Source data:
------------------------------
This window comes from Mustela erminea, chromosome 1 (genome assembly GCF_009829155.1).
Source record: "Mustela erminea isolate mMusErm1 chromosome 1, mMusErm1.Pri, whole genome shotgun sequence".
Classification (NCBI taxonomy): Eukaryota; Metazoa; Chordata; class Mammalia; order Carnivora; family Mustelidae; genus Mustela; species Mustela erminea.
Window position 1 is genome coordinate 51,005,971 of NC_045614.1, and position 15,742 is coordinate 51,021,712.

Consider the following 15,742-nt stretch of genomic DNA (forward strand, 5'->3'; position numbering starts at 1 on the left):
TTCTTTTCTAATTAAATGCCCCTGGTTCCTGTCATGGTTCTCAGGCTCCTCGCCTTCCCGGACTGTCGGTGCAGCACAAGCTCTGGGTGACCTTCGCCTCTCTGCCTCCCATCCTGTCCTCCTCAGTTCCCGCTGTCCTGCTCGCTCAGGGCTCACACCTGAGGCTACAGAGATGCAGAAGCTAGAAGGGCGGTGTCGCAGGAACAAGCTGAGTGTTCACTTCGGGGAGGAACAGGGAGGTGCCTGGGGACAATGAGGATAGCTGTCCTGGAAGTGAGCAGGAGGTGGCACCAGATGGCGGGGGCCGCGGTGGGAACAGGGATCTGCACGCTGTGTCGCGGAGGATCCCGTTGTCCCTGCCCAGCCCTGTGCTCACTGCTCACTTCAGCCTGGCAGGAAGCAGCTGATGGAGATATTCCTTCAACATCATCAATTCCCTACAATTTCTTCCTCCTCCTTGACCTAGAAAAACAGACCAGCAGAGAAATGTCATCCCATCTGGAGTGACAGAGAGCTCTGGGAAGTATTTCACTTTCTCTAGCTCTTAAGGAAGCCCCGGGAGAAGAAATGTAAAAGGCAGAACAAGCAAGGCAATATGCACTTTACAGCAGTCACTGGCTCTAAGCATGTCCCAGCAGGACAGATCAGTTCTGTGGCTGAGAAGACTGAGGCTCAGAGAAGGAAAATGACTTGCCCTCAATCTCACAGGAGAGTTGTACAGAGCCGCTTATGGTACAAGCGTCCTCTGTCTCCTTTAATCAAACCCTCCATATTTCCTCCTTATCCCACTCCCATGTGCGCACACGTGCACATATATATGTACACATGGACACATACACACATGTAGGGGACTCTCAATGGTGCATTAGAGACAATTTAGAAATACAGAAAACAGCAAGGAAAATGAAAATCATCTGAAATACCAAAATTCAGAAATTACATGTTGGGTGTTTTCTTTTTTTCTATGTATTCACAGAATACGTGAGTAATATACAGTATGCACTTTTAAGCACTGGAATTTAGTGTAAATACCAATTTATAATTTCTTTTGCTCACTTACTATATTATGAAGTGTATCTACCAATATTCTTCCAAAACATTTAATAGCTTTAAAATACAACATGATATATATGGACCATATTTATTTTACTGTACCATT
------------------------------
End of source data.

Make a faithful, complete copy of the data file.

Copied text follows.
This window comes from Mustela erminea, chromosome 1 (genome assembly GCF_009829155.1).
Source record: "Mustela erminea isolate mMusErm1 chromosome 1, mMusErm1.Pri, whole genome shotgun sequence".
Classification (NCBI taxonomy): Eukaryota; Metazoa; Chordata; class Mammalia; order Carnivora; family Mustelidae; genus Mustela; species Mustela erminea.
Window position 1 is genome coordinate 51,005,971 of NC_045614.1, and position 15,742 is coordinate 51,021,712.

Consider the following 15,742-nt stretch of genomic DNA (forward strand, 5'->3'; position numbering starts at 1 on the left):
TTCTTTTCTAATTAAATGCCCCTGGTTCCTGTCATGGTTCTCAGGCTCCTCGCCTTCCCGGACTGTCGGTGCAGCACAAGCTCTGGGTGACCTTCGCCTCTCTGCCTCCCATCCTGTCCTCCTCAGTTCCCGCTGTCCTGCTCGCTCAGGGCTCACACCTGAGGCTACAGAGATGCAGAAGCTAGAAGGGCGGTGTCGCAGGAACAAGCTGAGTGTTCACTTCGGGGAGGAACAGGGAGGTGCCTGGGGACAATGAGGATAGCTGTCCTGGAAGTGAGCAGGAGGTGGCACCAGATGGCGGGGGCCGCGGTGGGAACAGGGATCTGCACGCTGTGTCGCGGAGGATCCCGTTGTCCCTGCCCAGCCCTGTGCTCACTGCTCACTTCAGCCTGGCAGGAAGCAGCTGATGGAGATATTCCTTCAACATCATCAATTCCCTACAATTTCTTCCTCCTCCTTGACCTAGAAAAACAGACCAGCAGAGAAATGTCATCCCATCTGGAGTGACAGAGAGCTCTGGGAAGTATTTCACTTTCTCTAGCTCTTAAGGAAGCCCCGGGAGAAGAAATGTAAAAGGCAGAACAAGCAAGGCAATATGCACTTTACAGCAGTCACTGGCTCTAAGCATGTCCCAGCAGGACAGATCAGTTCTGTGGCTGAGAAGACTGAGGCTCAGAGAAGGAAAATGACTTGCCCTCAATCTCACAGGAGAGTTGTACAGAGCCGCTTATGGTACAAGCGTCCTCTGTCTCCTTTAATCAAACCCTCCATATTTCCTCCTTATCCCACTCCCATGTGCGCACACGTGCACATATATATGTACACATGGACACATACACACATGTAGGGGACTCTCAATGGTGCATTAGAGACAATTTAGAAATACAGAAAACAGCAAGGAAAATGAAAATCATCTGAAATACCAAAATTCAGAAATTACATGTTGGGTGTTTTCTTTTTTTCTATGTATTCACAGAATACGTGAGTAATATACAGTATGCACTTTTAAGCACTGGAATTTAGTGTAAATACCAATTTATAATTTCTTTTGCTCACTTACTATATTATGAAGTGTATCTACCAATATTCTTCCAAAACATTTAATAGCTTTAAAATACAACATGATATATATGGACCATATTTATTTTACTGTACCATT